8 Signs Your Computer’s PSU Is Failing

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It’s never a great feeling when you suspect a PC component is failing, and it’s a particularly bad feeling if you suspect it’s the PSU. Here are some telltale signs your PSU is not long for this world.

When In Doubt, Test Your PSU

When there’s a pop sound and bunch of smoke wisps upward out of the back of your PC directly from the PSU fan exhaust, you don’t exactly need an advanced degree in the subject to deduce that your PSU is dead.

Related: How to Test the Power Supply Unit (PSU) in Your PC

But not all PSU problems are so dramatic and immediately apparent. In fact, a lot of the signs that your PSU is failing are easy to confuse for other computer problems.

With that in mind, we recommend if you have even the slightest suspicion that your PSU might be the culprit that you test the PSU directly. You can test it with either a dedicated PSU tester or using a digital multimeter.

These Issues Can Indicate PSU Failure

Curious if your problems should guide you towards testing and potentially replacing your PSU? Here are some issues caused by a failing PSU.

Smoke or Burning Smells

While visible fire and smoke billowing out the back of your PSU are obvious signs, be wary of anything that smells like ozone, smoke, or faintly of plastic burning.

While the end of the PSU’s life might be a dramatic snap, crackle, pop, there are often little signs something is going wrong ahead of time—like cable insulation melting and burning slightly as components fail.

Touching Your Computer Case Shocks You

If you touch the case of your computer, or even an attached peripheral, and you get a shock, you shouldn’t ignore it.

Somewhere in your computer, the shielding and grounding are failing and that energy should have followed the ground through the PSU and into the grounded wall outlet instead of into your body.

Random Computer Shut Downs or Restarts

Aging or malfunctioning PSUs can cause random and seemingly unexplained shut downs or random restarts.

The reasons are numerous and can include thermal overloading because the PSU is dirty or the components are failing, failing capacitors, or an intermittent short in the PSU.

Difficulty Starting from a Cold Boot

Just like an old car battery can make it hard to start your car, an old or failing PSU can make it hard to start your computer. The time between when a PSU is turned on and when the computer has the full and required voltage across all the connectors is referred to as the PG (Power Good) measurement.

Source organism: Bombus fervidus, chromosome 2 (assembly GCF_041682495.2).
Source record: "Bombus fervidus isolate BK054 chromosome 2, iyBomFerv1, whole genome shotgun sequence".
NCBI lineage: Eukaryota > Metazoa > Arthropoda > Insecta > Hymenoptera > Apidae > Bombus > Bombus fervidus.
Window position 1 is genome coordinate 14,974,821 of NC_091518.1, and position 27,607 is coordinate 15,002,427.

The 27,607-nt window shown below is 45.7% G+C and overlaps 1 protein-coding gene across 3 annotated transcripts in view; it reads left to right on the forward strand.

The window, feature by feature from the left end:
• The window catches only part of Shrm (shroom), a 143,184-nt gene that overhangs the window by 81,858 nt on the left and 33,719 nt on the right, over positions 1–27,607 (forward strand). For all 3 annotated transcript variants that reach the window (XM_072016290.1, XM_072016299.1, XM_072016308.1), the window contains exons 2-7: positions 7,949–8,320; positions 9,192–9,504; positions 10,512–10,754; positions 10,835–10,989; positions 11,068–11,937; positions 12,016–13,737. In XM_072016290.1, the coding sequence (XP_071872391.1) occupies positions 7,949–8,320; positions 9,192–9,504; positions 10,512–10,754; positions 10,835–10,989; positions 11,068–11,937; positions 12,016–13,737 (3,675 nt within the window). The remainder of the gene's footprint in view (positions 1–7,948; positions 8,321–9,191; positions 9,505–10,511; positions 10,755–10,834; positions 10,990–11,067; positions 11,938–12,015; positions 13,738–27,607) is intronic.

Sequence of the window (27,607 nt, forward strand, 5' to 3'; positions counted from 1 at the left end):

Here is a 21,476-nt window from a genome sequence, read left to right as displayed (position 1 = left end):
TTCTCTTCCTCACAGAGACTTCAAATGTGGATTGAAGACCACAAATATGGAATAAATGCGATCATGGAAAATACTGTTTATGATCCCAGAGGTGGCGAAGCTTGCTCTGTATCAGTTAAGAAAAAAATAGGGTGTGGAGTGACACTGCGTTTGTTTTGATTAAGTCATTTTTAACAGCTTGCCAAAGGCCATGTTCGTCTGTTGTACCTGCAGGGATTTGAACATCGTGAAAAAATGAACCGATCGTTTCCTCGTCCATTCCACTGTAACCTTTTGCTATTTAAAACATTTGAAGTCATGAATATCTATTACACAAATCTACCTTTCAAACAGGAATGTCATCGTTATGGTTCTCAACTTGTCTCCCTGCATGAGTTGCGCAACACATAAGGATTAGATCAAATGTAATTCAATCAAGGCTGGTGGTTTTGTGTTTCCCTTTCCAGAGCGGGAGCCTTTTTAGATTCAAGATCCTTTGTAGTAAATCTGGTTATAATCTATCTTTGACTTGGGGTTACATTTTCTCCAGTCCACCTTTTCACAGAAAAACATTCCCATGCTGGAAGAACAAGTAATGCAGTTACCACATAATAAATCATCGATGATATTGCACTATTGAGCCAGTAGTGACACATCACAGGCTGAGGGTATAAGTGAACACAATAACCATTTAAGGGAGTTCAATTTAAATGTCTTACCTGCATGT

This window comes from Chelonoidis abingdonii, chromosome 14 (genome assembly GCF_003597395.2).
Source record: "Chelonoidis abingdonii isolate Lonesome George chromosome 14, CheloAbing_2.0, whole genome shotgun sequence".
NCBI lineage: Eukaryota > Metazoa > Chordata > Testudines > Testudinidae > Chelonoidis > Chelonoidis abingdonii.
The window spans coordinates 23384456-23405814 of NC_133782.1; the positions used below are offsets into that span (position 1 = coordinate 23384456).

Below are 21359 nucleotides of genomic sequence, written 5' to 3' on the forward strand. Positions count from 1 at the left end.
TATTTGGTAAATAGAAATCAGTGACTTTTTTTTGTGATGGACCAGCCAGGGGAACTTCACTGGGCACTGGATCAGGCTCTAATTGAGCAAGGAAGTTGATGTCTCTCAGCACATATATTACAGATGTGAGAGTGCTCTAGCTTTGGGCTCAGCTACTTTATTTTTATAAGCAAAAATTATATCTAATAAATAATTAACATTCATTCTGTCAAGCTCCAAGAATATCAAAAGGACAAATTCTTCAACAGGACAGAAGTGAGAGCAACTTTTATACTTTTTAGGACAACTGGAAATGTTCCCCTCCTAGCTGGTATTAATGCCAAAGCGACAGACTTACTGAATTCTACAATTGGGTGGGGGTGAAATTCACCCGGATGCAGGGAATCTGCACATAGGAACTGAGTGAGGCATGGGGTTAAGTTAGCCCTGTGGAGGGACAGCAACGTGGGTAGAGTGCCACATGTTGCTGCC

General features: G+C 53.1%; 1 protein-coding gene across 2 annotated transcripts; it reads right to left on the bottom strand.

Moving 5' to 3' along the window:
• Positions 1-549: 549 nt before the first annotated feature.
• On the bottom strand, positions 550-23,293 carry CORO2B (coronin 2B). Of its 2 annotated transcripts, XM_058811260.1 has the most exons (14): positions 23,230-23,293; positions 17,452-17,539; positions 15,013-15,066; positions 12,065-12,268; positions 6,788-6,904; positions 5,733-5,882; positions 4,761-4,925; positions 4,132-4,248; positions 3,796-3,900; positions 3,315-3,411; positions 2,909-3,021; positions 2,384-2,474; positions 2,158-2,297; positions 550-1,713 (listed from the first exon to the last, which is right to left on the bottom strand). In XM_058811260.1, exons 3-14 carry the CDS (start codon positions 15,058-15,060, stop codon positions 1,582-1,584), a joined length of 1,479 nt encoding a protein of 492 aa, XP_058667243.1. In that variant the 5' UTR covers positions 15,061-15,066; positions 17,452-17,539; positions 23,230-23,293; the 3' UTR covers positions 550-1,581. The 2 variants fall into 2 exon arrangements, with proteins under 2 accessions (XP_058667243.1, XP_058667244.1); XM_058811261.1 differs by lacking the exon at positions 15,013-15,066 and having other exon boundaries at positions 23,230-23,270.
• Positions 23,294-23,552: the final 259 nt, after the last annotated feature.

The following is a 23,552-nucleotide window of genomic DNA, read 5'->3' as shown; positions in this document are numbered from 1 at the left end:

That time between power on and power fully ready should be less than half a second (the acceptable window is 100-500 milliseconds). You can measure your PSU’s PG with a PSU tester.

If it’s outside that range, the computer can have erratic boot issues or may even get stuck in a boot loop where it crashes before completing the boot process and loading the operating system.

Shutting Down When the Computer is Under Heavy Load

As your PSU gets older, even if it hasn’t failed yet, it becomes less efficient and less able to meet the peak demand advertised for the unit.

Related: What Is Capacitor Aging in PSUs, and Should You Worry?

Between that and the fact that aging components and capacitors just won’t work as well as they used to under heavy strain, it’s not unheard of for a PSU to work fine when you’re doing something lightweight (like browsing the web and reading articles about PSUs) but stumble when put under a demanding load.

Blue Screens or Similar Errors

Blue screen errors can be unbelievably frustrating, and doubly so when you’re getting them because issues with your PSU are causing power dropouts, undervolting, and otherwise causing PC components to function unexpectedly.

If you’re tearing your hair out troubleshooting blue screen errors you just can’t seem to pin down, it’s worth testing your PSU to ensure your ghost-in-the-machine problem isn’t related to power stability and delivery.

PSU Fan Failure or Grinding

Most PSUs on the market are actively cooled, which means they have a fan. If you hear a grinding or metal-on-metal squealing noise coming from the PSU, the fan is most likely failing.

If the PSU fan isn’t spinning at all (and you don’t have a higher-end PSU with a variable speed on-demand fan) that’s also a bad sign.

PSU fans are not meant to be user serviceable. Even though they might sometimes be a standard size in terms of diameter, they usually don’t have a standard connector and are, more often than not, soldered directly to the internal board right next to other PSU components.

Given that opening up a PSU and touching components can kill you, we recommend you not attempt to service or replace the fan and simply consider the fan dying as a sign that the PSU should be replaced.

It’s Emitting a Whining Sound

Most electronic devices make a faint noise that people with sensitive hearing can detect. Even if you don’t have the most sensitive hearing in the world, a tiny bit of detectable “whine” beyond just the sound of the actual cooling fans running is often detectable.

That faint whine noise comes from the transformer and coils inside the PSU. A little noise isn’t a big deal and is sometimes unavoidable. After a lot of use, the heating and cooling of the different components can sometimes loosen the epoxy that secures them down (and helps dampen the noise). Despite a little increase in noise, the PSU might work for years and years without issue.

But a noticeable increase in whining noise, especially suddenly, can indicate one or more of the larger electrical components in the PSU is on the way out—you really shouldn’t leave the PSU running to find out what the final effect of the electrical whine crescendo might be.

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